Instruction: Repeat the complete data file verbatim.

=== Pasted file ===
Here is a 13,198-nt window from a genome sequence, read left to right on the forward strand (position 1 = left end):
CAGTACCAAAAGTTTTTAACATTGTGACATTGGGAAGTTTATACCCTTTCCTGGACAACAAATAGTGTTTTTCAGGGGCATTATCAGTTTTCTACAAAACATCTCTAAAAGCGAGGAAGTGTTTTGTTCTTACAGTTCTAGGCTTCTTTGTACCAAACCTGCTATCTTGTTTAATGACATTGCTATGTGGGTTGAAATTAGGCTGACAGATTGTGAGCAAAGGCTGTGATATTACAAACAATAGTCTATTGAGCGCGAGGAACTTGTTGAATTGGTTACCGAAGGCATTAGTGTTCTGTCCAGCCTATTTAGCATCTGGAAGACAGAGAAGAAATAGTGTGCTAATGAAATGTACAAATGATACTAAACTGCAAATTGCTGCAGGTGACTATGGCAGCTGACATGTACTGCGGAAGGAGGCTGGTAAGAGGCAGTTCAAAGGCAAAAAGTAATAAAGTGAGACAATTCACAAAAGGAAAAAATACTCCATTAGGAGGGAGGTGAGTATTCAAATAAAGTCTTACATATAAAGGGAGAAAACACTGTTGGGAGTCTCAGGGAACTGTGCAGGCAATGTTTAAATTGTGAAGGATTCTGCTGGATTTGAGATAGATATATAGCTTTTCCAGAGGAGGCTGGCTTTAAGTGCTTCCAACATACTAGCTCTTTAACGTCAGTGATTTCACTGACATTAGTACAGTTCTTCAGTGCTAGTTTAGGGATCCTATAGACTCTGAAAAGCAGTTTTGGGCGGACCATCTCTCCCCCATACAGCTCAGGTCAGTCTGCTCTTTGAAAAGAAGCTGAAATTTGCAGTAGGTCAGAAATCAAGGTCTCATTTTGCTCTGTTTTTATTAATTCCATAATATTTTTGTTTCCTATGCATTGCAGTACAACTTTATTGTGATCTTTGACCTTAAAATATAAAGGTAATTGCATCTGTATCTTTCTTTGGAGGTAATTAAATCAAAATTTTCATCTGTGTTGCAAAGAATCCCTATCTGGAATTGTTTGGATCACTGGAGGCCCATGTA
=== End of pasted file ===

Here is a 13,198-nt window from a genome sequence, read left to right on the forward strand (position 1 = left end):
CAGTACCAAAAGTTTTTAACATTGTGACATTGGGAAGTTTATACCCTTTCCTGGACAACAAATAGTGTTTTTCAGGGGCATTATCAGTTTTCTACAAAACATCTCTAAAAGCGAGGAAGTGTTTTGTTCTTACAGTTCTAGGCTTCTTTGTACCAAACCTGCTATCTTGTTTAATGACATTGCTATGTGGGTTGAAATTAGGCTGACAGATTGTGAGCAAAGGCTGTGATATTACAAACAATAGTCTATTGAGCGCGAGGAACTTGTTGAATTGGTTACCGAAGGCATTAGTGTTCTGTCCAGCCTATTTAGCATCTGGAAGACAGAGAAGAAATAGTGTGCTAATGAAATGTACAAATGATACTAAACTGCAAATTGCTGCAGGTGACTATGGCAGCTGACATGTACTGCGGAAGGAGGCTGGTAAGAGGCAGTTCAAAGGCAAAAAGTAATAAAGTGAGACAATTCACAAAAGGAAAAAATACTCCATTAGGAGGGAGGTGAGTATTCAAATAAAGTCTTACATATAAAGGGAGAAAACACTGTTGGGAGTCTCAGGGAACTGTGCAGGCAATGTTTAAATTGTGAAGGATTCTGCTGGATTTGAGATAGATATATAGCTTTTCCAGAGGAGGCTGGCTTTAAGTGCTTCCAACATACTAGCTCTTTAACGTCAGTGATTTCACTGACATTAGTACAGTTCTTCAGTGCTAGTTTAGGGATCCTATAGACTCTGAAAAGCAGTTTTGGGCGGACCATCTCTCCCCCATACAGCTCAGGTCAGTCTGCTCTTTGAAAAGAAGCTGAAATTTGCAGTAGGTCAGAAATCAAGGTCTCATTTTGCTCTGTTTTTATTAATTCCATAATATTTTTGTTTCCTATGCATTGCAGTACAACTTTATTGTGATCTTTGACCTTAAAATATAAAGGTAATTGCATCTGTATCTTTCTTTGGAGGTAATTAAATCAAAATTTTCATCTGTGTTGCAAAGAATCCCTATCTGGAATTGTTTGGATCACTGGAGGCCCATGTA